to solve these problems.
From a historical perspect ive, it might seem odd to start from the
level of international law, since the domestic crim inal law jurisd iction
of states clearly operated, at least in some prototypic al form, well before
the f‌irst tentative gropings of the inter-state legal order. Specif‌ic to this
text, it is necessar y to grasp some of the foundations of Canadian cri m-
inal law, not to mention our constitutional structure, in order to lear n
how international and tr ansnational criminal law mani fest themselves
in (and as) Canadian law; certai nly, Canadian crimin al law can be
entirely understood with little, if any, reference to international law
sources. However, it is the interaction of the two bodies of law which
is key. As explored in the previous chapter, both customary and treaty-
based internat ional law are the law of the land to the extent that they
2 Libman v The Quee n, [1985] 2 SCR 178 at para 63 [Libman].
3 See Chapter 4.
Jurisdict ion over International and Transnat ional Crime 53
bind Canada on the inter national level and are implemented or incor-
porated. Thus, as soon as the inquir y is taken beyond our borders in
some way, jurisdictional problems emerge problems that possibly
would never occur at the purely domestic level, or at least cannot (or
should not) be solved without some recourse to international law. The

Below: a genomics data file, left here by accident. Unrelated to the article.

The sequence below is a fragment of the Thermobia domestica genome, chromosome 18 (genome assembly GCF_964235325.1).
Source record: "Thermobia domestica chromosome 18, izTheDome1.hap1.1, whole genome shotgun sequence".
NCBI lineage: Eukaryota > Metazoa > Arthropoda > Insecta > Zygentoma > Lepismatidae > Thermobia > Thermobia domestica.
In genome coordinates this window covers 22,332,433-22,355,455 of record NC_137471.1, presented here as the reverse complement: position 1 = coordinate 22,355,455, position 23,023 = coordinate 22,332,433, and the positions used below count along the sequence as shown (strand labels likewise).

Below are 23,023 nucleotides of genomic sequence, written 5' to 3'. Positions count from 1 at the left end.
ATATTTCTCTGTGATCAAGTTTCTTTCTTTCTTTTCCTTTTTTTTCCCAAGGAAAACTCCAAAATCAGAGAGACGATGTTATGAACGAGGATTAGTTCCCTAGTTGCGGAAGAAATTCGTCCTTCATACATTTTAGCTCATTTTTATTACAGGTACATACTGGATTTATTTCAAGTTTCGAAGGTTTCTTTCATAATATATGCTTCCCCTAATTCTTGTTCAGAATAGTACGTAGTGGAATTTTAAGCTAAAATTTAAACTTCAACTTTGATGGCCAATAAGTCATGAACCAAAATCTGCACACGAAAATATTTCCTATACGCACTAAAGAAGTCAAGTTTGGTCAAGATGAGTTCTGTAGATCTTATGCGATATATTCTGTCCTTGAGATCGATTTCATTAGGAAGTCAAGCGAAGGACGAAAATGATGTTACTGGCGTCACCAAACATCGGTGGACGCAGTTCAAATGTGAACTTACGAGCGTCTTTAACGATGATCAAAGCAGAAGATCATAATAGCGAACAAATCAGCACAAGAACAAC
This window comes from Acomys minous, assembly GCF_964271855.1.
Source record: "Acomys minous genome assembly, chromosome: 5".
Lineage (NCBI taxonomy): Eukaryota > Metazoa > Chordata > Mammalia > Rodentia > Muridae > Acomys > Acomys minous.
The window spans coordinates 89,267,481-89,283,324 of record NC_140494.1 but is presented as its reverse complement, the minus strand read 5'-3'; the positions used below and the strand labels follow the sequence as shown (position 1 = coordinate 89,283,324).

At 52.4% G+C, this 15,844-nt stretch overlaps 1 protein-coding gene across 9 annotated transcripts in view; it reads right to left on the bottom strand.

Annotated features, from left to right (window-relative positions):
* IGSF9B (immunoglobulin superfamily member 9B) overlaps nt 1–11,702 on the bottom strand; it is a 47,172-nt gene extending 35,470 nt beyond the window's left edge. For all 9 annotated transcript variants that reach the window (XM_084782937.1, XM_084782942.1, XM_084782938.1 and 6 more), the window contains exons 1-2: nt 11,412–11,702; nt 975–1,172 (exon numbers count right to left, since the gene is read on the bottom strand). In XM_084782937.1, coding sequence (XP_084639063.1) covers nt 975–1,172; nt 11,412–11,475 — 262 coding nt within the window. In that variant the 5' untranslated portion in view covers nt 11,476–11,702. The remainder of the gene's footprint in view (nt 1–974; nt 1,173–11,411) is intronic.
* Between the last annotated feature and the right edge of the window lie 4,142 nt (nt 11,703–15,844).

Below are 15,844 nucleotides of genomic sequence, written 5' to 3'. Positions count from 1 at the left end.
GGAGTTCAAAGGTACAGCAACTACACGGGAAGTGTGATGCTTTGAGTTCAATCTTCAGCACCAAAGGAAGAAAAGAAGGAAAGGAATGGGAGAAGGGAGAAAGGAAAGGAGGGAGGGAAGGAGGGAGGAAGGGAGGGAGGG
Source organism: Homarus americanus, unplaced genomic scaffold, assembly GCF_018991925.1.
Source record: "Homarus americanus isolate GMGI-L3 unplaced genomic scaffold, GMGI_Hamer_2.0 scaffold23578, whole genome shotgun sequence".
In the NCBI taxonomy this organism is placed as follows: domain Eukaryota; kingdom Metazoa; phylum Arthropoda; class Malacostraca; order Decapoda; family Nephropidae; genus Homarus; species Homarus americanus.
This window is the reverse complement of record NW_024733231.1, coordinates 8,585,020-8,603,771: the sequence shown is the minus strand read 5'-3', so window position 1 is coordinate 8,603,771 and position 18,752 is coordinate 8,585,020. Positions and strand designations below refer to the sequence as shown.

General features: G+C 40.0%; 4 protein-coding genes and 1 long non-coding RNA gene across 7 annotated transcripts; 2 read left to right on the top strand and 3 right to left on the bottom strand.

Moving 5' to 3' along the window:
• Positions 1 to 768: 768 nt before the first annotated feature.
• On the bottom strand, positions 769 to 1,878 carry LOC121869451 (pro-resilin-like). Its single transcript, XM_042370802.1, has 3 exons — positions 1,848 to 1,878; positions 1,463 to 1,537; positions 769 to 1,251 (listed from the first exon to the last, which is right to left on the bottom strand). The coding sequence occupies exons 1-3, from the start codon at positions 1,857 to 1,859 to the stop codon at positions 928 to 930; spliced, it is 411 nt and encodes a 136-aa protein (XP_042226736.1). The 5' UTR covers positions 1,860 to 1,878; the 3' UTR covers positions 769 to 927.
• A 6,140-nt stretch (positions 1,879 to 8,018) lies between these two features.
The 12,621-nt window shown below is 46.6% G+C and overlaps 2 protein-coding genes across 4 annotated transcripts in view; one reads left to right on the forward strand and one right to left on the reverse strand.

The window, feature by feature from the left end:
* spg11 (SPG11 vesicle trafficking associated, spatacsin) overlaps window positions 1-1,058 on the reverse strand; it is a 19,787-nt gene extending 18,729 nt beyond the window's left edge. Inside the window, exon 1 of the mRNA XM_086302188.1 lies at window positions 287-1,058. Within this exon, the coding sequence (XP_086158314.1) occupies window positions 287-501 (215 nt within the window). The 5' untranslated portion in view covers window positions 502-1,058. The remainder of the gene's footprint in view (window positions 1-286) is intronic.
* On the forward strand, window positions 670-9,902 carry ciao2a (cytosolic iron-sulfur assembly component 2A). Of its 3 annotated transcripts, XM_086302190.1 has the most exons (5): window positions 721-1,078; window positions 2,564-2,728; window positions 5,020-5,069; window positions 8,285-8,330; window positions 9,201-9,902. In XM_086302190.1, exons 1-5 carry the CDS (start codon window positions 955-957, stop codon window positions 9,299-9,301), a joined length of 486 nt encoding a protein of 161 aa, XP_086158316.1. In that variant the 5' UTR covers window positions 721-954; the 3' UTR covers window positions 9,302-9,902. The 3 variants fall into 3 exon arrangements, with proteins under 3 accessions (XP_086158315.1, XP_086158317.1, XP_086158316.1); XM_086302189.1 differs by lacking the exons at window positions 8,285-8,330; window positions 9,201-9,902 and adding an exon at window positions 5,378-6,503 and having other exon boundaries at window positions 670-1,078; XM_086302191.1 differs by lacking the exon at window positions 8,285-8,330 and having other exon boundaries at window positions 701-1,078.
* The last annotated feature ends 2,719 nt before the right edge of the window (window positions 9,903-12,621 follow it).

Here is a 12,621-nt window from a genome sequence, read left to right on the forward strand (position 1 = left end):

relationsh ip is symbiotic.
This interrelationship, in turn, makes jurisdiction a very f‌luid con-
cept, as its various feature s and manifestations are interrelated. Juris-
dictional problems can be very complex and diff‌icult to trace through
in a linear man ner. This chapter will lay out the basic concepts that
will allow the reader to understand what jurisdiction is and how it
is exercised. It wil l then review the international law regarding the
exercise of crimi nal jurisdiction by states, which will provide greater
insight into the jurisdictional issues th at arise on the domestic level.
1) Jurisdiction Def‌ined
The way in which the term “juris diction” should be def‌ined depends a
great deal on the context in which it is used. At domestic law, generally
speaking, “jurisdiction” simply refers to the ability of the state to exer-
cise some form of power, coercive or otherwise, over persons, places,
things (including property), and events. This power may be exercised
by various agencies of the state the legislature, the executive, the
courts, or regulatory bod ies that receive delegated power from one of
those sources and is def‌ined and delimited by whatever the powers
of those agencies happen to be.
At international law, “jurisdiction” similarly refers to the legal pow-
ers of the state, but more important, determine s what one state legally
may do vis-à-vi s other states. It is “the term that des cribes the limit s
of legal competence of a State or other regulatory authority . . . to make,
apply and enforce rules of conduct upon persons.”4
2) Domestic, Extraterritorial, and Concur rent Jurisdiction
The ability and entitlement of a state to exercise its powers is a func-
tion of state sovereignty. At international law, all states are sovereign
equals, and each ha s a duty not to interfere with the domestic affairs,
4 AV Lowe, “Jurisdiction” in Malcol m Evans, ed, International Law (Ox ford :
Oxford Universit y Press, 2003) at 329.